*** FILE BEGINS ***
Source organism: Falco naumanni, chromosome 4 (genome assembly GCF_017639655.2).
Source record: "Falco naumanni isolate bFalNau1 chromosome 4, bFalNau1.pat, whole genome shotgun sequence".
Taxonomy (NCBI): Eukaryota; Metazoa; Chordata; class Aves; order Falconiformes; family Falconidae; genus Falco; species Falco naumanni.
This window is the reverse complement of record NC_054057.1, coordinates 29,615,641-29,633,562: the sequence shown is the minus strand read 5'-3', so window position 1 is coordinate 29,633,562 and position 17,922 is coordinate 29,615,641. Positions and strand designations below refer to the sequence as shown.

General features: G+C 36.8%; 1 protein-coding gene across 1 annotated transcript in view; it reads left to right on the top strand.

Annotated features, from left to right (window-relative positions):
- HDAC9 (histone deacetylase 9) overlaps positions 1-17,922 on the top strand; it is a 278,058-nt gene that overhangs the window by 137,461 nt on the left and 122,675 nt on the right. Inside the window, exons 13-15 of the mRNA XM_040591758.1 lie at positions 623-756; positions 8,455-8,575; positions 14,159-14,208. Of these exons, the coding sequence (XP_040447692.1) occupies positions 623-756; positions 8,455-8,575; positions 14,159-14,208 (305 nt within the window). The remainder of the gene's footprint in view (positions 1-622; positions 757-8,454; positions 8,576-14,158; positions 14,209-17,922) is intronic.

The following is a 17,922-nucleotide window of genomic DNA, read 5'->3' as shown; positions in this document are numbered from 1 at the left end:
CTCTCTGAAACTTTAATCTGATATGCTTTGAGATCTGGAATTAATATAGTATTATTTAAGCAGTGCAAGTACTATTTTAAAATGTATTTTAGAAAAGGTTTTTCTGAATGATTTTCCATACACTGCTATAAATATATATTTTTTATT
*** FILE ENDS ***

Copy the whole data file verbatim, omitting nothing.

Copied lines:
Source organism: Falco naumanni, chromosome 4 (genome assembly GCF_017639655.2).
Source record: "Falco naumanni isolate bFalNau1 chromosome 4, bFalNau1.pat, whole genome shotgun sequence".
Taxonomy (NCBI): Eukaryota; Metazoa; Chordata; class Aves; order Falconiformes; family Falconidae; genus Falco; species Falco naumanni.
This window is the reverse complement of record NC_054057.1, coordinates 29,615,641-29,633,562: the sequence shown is the minus strand read 5'-3', so window position 1 is coordinate 29,633,562 and position 17,922 is coordinate 29,615,641. Positions and strand designations below refer to the sequence as shown.

General features: G+C 36.8%; 1 protein-coding gene across 1 annotated transcript in view; it reads left to right on the top strand.

Annotated features, from left to right (window-relative positions):
- HDAC9 (histone deacetylase 9) overlaps positions 1-17,922 on the top strand; it is a 278,058-nt gene that overhangs the window by 137,461 nt on the left and 122,675 nt on the right. Inside the window, exons 13-15 of the mRNA XM_040591758.1 lie at positions 623-756; positions 8,455-8,575; positions 14,159-14,208. Of these exons, the coding sequence (XP_040447692.1) occupies positions 623-756; positions 8,455-8,575; positions 14,159-14,208 (305 nt within the window). The remainder of the gene's footprint in view (positions 1-622; positions 757-8,454; positions 8,576-14,158; positions 14,209-17,922) is intronic.

The following is a 17,922-nucleotide window of genomic DNA, read 5'->3' as shown; positions in this document are numbered from 1 at the left end:
CTCTCTGAAACTTTAATCTGATATGCTTTGAGATCTGGAATTAATATAGTATTATTTAAGCAGTGCAAGTACTATTTTAAAATGTATTTTAGAAAAGGTTTTTCTGAATGATTTTCCATACACTGCTATAAATATATATTTTTTATT